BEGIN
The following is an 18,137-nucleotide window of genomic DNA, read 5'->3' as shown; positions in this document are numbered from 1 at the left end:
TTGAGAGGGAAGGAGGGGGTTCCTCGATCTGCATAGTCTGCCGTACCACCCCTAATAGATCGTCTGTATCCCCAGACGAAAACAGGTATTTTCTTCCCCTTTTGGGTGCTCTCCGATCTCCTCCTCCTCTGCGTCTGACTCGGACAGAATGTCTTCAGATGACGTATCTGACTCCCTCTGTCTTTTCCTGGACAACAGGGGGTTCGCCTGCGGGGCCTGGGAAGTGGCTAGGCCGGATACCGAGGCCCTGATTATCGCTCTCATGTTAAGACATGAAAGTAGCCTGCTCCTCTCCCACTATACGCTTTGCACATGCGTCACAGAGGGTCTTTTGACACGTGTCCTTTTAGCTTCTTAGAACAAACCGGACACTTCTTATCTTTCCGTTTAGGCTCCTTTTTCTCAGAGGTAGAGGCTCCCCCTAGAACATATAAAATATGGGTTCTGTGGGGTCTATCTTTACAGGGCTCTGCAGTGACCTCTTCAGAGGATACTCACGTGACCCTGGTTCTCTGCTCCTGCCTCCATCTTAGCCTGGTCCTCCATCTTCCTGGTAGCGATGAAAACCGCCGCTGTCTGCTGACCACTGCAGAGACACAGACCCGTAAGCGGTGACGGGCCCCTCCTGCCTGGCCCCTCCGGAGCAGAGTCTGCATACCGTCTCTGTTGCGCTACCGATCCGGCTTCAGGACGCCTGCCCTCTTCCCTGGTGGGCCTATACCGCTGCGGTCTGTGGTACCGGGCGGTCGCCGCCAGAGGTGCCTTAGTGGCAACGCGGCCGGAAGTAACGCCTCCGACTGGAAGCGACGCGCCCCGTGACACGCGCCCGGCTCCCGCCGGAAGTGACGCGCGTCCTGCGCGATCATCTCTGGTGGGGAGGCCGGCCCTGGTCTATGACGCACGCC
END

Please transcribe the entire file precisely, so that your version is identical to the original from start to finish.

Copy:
The following is an 18,137-nucleotide window of genomic DNA, read 5'->3' as shown; positions in this document are numbered from 1 at the left end:
TTGAGAGGGAAGGAGGGGGTTCCTCGATCTGCATAGTCTGCCGTACCACCCCTAATAGATCGTCTGTATCCCCAGACGAAAACAGGTATTTTCTTCCCCTTTTGGGTGCTCTCCGATCTCCTCCTCCTCTGCGTCTGACTCGGACAGAATGTCTTCAGATGACGTATCTGACTCCCTCTGTCTTTTCCTGGACAACAGGGGGTTCGCCTGCGGGGCCTGGGAAGTGGCTAGGCCGGATACCGAGGCCCTGATTATCGCTCTCATGTTAAGACATGAAAGTAGCCTGCTCCTCTCCCACTATACGCTTTGCACATGCGTCACAGAGGGTCTTTTGACACGTGTCCTTTTAGCTTCTTAGAACAAACCGGACACTTCTTATCTTTCCGTTTAGGCTCCTTTTTCTCAGAGGTAGAGGCTCCCCCTAGAACATATAAAATATGGGTTCTGTGGGGTCTATCTTTACAGGGCTCTGCAGTGACCTCTTCAGAGGATACTCACGTGACCCTGGTTCTCTGCTCCTGCCTCCATCTTAGCCTGGTCCTCCATCTTCCTGGTAGCGATGAAAACCGCCGCTGTCTGCTGACCACTGCAGAGACACAGACCCGTAAGCGGTGACGGGCCCCTCCTGCCTGGCCCCTCCGGAGCAGAGTCTGCATACCGTCTCTGTTGCGCTACCGATCCGGCTTCAGGACGCCTGCCCTCTTCCCTGGTGGGCCTATACCGCTGCGGTCTGTGGTACCGGGCGGTCGCCGCCAGAGGTGCCTTAGTGGCAACGCGGCCGGAAGTAACGCCTCCGACTGGAAGCGACGCGCCCCGTGACACGCGCCCGGCTCCCGCCGGAAGTGACGCGCGTCCTGCGCGATCATCTCTGGTGGGGAGGCCGGCCCTGGTCTATGACGCACGCC